Chesapeake Bay Striped Bass kill to Increase 14% in 2014

The Maryland Department of Natural Resources recently announced that the Chesapeake Bay harvest quota would increase by 14% in 2014.  The text of the release and information on the splits between jurisdictions and recreational/commercial allocations can be found below.  The reason is simply that the 2011 year class had a high young of the year count, and managers feel that the extra biomass is there to catch.  The Bay had been harvesting less than the quota allowable under the ASMFC quota because production of young striped bass has been poor.Stripers Forever’s board disagrees with this increase as do most of the fishermen and fishing groups that we have spoken with.  While 2011 may have produced a good young of the year count, we did not see the volume of very small stripers along the coast that would indicate an overly large year class.  Survival of young Chesapeake Bass is an issue considering the disease and water quality issues the Bay faces.  Beyond that we know that the 2012 and 2013 year classes were poor, so there is not much in back of this one year class.  Additionally the ASMFC stock assessment just confirmed that striped bass are far less abundant now than just a few years ago.  We are already near or in a state of overfishing, and we have fished the stock at above the target rate consistently for years.  It seems like reductions are called for and not quota increases.

We can lay this on the doorstep of the commercial fishery.  If striped bass were a coast wide game fish the recreational community would have vetoed these increases for certain.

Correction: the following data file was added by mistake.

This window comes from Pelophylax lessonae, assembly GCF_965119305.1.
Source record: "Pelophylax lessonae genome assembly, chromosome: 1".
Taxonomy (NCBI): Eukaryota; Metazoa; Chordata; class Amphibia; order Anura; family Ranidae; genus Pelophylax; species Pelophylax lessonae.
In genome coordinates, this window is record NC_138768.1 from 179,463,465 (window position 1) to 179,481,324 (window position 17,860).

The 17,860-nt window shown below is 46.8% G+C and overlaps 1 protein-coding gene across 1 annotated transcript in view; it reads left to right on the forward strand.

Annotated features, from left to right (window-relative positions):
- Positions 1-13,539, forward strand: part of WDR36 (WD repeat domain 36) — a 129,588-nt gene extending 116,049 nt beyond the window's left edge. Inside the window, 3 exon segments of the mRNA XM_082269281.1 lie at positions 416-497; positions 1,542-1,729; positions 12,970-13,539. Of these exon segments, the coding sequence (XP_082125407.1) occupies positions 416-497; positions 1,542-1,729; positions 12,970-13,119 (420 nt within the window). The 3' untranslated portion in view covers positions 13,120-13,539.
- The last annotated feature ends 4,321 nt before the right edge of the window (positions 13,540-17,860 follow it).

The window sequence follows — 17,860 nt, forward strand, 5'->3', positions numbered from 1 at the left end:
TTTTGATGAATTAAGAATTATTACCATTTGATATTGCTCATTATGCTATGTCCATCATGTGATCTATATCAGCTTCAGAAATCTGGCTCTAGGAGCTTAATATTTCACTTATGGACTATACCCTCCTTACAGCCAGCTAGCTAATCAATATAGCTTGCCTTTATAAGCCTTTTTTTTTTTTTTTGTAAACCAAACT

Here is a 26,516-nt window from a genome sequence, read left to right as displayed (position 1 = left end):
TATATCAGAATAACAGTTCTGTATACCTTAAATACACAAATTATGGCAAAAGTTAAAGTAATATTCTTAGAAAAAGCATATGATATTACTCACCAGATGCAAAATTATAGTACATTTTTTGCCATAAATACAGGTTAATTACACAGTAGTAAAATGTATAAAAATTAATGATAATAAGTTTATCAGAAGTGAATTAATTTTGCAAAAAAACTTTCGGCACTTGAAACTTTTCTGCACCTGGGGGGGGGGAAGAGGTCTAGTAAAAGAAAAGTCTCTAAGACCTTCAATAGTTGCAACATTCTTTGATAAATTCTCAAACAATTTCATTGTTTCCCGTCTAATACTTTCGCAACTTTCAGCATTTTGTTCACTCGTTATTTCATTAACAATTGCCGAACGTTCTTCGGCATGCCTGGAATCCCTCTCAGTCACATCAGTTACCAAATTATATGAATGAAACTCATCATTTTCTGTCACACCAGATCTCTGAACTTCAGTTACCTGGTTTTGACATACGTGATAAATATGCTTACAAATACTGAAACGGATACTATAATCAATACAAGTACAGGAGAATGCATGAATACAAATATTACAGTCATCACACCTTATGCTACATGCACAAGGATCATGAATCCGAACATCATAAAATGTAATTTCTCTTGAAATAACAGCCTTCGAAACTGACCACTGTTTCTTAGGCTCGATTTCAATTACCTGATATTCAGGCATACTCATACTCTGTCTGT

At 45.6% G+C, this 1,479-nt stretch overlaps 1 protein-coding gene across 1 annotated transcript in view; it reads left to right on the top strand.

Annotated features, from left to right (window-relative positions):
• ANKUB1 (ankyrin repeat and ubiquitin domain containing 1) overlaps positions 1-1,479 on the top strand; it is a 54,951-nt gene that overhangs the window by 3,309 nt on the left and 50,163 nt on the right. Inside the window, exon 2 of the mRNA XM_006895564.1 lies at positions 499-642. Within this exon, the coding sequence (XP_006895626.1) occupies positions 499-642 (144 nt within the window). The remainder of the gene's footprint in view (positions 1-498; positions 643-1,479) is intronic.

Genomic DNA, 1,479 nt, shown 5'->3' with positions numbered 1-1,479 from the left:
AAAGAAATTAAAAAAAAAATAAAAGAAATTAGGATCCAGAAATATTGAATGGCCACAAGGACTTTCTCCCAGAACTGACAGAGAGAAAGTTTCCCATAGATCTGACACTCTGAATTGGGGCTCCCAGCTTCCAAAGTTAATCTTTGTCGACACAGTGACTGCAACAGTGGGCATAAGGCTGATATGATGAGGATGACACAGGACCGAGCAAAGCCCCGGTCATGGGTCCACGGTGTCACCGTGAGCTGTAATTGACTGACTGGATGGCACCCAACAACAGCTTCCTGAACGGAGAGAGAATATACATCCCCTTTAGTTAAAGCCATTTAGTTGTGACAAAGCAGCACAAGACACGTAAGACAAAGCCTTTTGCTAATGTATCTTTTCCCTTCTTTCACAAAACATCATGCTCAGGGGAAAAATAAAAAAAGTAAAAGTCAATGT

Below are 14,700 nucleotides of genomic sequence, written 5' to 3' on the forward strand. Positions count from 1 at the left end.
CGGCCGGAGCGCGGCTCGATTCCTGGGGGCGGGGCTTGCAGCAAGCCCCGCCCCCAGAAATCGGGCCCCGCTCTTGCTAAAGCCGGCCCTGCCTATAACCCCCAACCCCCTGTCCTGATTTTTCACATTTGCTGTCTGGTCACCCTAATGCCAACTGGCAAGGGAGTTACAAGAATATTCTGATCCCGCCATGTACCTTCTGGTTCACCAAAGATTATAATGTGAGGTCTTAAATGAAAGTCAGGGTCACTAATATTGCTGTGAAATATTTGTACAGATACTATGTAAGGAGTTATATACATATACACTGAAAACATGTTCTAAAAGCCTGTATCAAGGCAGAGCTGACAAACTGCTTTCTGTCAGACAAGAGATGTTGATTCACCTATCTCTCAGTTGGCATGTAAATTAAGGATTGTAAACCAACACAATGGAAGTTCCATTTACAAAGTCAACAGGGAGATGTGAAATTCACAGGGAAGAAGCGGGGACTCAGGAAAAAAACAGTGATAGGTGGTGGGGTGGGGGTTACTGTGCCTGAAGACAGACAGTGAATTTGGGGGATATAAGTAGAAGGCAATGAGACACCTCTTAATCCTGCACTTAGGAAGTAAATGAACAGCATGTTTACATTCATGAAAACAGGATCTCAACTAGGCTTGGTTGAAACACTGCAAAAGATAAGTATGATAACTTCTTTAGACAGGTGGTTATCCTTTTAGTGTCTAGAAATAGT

Here is the announcement.

                          Maryland Department of     Natural Resources Fisheries Service

 Annual Chesapeake Bay QuotaEach year, scientists and managers from the three Chesapeake     Bay jurisdictions (Maryland, Virginia, and Potomac River) review the best     available data on the population of Striped Bass in the Bay in order to     determine the total number of fish that can be harvested each year by     commercial and recreational fishermen.  We refer to this limit or cap     as the Annual Chesapeake Bay Quota.  For 2014, it was decided that     fishermen could safely harvest 8,652,528 pounds of Striped Bass – without     detriment to the Bay population.  The previous year’s quota was     7,589,937 pounds and for the first time in many years the quota has been     increased in the Bay.  This increase of approximately 14% is     attributed to a large number of fish from the 2011 year class (fish that     hatch and enter into the population in a given year) which are just now     reaching the legal minimum size of 18 inches.

Bay-wide Allocation of the     Annual Quota

After the Annual Quota is decided upon, each jurisdiction     receives a proportion of the quota based on a fixed percentage.



Quota (Lbs)1







Potomac       River






1 –     Values will vary slightly due to rounding of the fixed percentage.      Actual percentages are carried out to the 7th decimal.

Quota Allocation in Maryland

Maryland’s proportion of the Annual Quota is further divided     into a commercial and recreational quota.



Quota (Lbs)










Maryland’s Commercial Fishery

For 2014, the commercial Striped Bass fishery in the     Chesapeake Bay will be managed under an Individual Transferable Quota (ITQ)     management system.  In this system, shares of the quota are assigned     to the individual permit holders.  The share that each fisherman     receives is the proportion of the total commercial quota in pounds that     they will be allocated for the season.  Shares were determined based     on an equal distribution of 25% of the available shares to all permit     holders (baseline) and an unequal distribution of the remaining 75% of the     shares to each individual based on catch history (1/2001 – 2/2012).      It is the fisherman’s total share (baseline + catch history) that     determines their poundage allocation for the fishing year.  Annual     fluctuations in Maryland’s commercial quota, either up or down, will result     in varying poundage allocations from year to year…
To read entire     letter please go online to:


To read up on ITQ in Maryland go to:




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